Handicapping the GOP Email Race

We all know how rich Donald Trump is cash-wise. He avoids no occasion to tell us about it. But here’s how rich he is marketing-wise: While most of his rivals have been forced to feed at the RNC trough for names of likely voters to pad their email lists, Trump’s campaign managers have been able to build a sterling list of voters and donors from the thousands of people who have packed stadiums and auditoriums on the Earned Media Candidate’s nationwide tour. Funny thing is, the campaign has barely started tapping into this singular asset.

“Someone in our shop raised the tantalizing question of whether changes in the candidates’ polling data could be seen in their email performance,” says John Landsman, director of strategy and analytics at eDataSource, which tracks more than 25 million brand emails a day. “So far the short answer is no.”

Trump’s list includes less than half a million names, far behind Ben Carson (4.5 million), Ted Cruz (3.6 million), and Marco Rubio (2.4 million), according to eDataSource. But today’s Real Clear Politics national combine poll puts Trump way ahead among Republican voters with 35.3% and Carson dropping like a stone at 9.7%. Cruz (20%) and Rubio (11%), meanwhile, mirror their email list positions in the number 2 and 3 slots.

The Donald trumps his political competitors for deliverability at 95.3%, but close behind at 92.9% is Chris Christie, who registers under 5% in the national poll. Yet national polls can be deceiving in a game that’s played out state by state and, these days, issue by issue. Christie’s 92.9% inbox percentage and 41% read rate is most likely indicative of his campaign’s laser-like focus on New Hampshire, where he is currently fourth in the polling, with 11.3%, according to Real Clear Politics.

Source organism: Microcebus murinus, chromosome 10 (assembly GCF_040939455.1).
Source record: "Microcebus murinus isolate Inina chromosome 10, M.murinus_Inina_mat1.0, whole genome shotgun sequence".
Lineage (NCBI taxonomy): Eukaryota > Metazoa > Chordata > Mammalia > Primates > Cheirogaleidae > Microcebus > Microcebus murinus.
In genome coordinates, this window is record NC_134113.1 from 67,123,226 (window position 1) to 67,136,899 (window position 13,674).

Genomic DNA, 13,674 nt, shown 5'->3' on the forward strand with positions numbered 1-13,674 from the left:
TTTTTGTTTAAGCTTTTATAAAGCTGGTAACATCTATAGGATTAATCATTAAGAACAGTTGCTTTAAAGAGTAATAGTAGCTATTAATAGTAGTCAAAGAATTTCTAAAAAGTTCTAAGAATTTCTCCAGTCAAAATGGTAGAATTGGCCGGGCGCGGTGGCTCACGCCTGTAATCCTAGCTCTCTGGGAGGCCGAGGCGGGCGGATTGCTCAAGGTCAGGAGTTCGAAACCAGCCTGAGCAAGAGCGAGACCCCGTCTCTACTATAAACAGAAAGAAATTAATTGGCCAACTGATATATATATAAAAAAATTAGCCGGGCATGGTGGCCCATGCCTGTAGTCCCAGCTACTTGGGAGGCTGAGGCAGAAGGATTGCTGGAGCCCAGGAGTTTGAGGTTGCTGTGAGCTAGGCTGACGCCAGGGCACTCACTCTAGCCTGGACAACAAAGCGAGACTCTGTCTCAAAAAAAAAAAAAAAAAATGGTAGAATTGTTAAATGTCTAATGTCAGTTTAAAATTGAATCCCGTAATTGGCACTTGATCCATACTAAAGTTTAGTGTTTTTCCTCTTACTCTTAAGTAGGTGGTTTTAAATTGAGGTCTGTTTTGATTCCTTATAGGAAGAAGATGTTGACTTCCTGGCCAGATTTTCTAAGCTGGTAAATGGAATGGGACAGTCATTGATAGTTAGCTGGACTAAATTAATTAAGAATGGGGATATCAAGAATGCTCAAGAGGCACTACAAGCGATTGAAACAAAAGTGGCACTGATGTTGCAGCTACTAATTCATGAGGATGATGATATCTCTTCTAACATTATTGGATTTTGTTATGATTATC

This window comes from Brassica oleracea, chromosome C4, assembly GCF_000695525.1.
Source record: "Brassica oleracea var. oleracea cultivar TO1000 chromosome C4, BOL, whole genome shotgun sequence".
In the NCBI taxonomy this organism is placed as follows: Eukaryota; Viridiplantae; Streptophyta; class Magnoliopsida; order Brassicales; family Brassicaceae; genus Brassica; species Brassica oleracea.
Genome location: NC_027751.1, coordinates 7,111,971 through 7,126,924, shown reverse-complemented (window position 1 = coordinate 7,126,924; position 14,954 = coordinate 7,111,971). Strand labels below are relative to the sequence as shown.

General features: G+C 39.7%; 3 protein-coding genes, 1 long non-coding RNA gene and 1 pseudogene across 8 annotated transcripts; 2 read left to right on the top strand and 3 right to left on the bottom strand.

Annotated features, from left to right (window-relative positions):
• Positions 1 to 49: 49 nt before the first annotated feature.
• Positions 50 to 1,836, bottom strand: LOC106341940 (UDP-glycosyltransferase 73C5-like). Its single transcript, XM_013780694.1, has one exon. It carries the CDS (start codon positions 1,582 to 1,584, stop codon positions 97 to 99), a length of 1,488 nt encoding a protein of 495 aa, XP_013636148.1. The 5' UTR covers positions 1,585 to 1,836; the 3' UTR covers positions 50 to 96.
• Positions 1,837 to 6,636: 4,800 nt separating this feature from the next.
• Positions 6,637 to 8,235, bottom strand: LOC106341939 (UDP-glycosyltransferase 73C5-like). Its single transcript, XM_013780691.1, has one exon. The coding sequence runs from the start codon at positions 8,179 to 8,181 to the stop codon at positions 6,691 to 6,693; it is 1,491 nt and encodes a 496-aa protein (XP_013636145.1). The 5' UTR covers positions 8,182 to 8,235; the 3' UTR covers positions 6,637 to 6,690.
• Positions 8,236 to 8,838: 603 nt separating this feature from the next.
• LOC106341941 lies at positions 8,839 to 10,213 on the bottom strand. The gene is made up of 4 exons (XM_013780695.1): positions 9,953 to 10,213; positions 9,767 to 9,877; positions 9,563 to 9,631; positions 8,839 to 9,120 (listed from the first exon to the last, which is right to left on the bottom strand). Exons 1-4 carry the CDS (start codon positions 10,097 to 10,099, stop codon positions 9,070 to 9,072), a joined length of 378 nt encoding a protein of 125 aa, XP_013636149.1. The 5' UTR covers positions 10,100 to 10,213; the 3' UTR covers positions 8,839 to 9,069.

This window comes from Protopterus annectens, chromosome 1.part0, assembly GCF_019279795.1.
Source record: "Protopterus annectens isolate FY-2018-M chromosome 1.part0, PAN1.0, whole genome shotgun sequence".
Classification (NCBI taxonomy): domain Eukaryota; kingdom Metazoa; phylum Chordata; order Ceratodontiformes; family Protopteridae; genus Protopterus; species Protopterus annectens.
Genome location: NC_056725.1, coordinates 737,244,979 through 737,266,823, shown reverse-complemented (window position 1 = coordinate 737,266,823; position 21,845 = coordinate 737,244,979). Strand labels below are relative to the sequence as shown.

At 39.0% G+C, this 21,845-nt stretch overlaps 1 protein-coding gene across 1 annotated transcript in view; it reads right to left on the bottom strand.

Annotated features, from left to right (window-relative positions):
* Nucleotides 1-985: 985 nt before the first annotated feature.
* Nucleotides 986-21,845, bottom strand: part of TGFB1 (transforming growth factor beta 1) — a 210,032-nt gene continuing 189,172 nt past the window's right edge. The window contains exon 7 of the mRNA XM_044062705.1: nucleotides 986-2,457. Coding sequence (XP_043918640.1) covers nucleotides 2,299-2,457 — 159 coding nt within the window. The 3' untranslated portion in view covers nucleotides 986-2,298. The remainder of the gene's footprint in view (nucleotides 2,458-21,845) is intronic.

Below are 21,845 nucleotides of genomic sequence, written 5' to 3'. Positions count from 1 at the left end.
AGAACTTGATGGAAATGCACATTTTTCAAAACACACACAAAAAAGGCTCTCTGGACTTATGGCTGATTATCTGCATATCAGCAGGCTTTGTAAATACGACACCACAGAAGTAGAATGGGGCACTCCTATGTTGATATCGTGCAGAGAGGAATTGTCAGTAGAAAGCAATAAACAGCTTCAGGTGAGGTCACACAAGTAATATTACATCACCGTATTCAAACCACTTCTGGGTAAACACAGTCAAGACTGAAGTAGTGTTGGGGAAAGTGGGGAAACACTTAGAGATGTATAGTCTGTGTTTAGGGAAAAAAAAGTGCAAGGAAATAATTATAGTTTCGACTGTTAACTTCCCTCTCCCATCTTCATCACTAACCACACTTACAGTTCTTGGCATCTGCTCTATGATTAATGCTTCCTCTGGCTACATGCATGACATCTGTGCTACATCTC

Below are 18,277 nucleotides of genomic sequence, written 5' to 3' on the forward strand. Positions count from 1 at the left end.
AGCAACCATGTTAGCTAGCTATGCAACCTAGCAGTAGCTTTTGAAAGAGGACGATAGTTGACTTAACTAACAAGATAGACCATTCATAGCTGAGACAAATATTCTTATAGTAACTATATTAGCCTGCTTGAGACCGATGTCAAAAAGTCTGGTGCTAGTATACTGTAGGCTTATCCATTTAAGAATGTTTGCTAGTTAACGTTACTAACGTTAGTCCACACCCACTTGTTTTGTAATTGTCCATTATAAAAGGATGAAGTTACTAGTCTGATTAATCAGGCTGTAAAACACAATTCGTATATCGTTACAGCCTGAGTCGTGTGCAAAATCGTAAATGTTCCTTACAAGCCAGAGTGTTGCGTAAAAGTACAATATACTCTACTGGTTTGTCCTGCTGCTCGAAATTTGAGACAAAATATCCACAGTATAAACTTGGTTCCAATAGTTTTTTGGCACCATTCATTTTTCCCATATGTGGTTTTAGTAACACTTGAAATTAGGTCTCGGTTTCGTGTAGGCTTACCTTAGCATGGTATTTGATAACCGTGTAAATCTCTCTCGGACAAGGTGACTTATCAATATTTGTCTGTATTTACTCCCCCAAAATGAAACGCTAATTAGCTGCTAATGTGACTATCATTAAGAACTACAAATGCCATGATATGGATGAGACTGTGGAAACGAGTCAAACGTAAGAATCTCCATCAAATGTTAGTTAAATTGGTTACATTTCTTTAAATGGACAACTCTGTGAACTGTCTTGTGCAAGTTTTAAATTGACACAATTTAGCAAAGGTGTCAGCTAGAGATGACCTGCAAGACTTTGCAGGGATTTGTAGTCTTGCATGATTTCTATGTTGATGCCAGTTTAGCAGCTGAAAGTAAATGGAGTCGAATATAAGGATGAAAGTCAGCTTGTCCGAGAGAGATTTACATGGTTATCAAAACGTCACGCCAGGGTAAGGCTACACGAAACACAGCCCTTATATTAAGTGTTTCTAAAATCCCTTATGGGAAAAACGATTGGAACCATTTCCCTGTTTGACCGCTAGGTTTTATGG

While Trump mailings have been few, Cruz’s handlers are the master-blasters of the GOP hopefuls, sending 141 campaigns in the 30 days ending mid-December, according to eDataSource. Cruz’s inbox performance is weak at 60% and his read rates dropped from fourth to sixth place during that time, but this could be a case of bad news as an indicator of sound strategy. The Obama campaign set down best practices for email political marketing in 2012 with large amounts of campaigns focusing on individual issues and localities to segment voter groups and personalize follow-up emails.

No matter how you slice the mailing list, prospects are looking dim for Carly Fiorina. Her list has plummeted from 2.8 million in mid-October—when she rose to number two in some polls following a strong debate showing—to under a million today. To make matters even worse, only slightly more than half of her emails get delivered and a paltry 17% get read.

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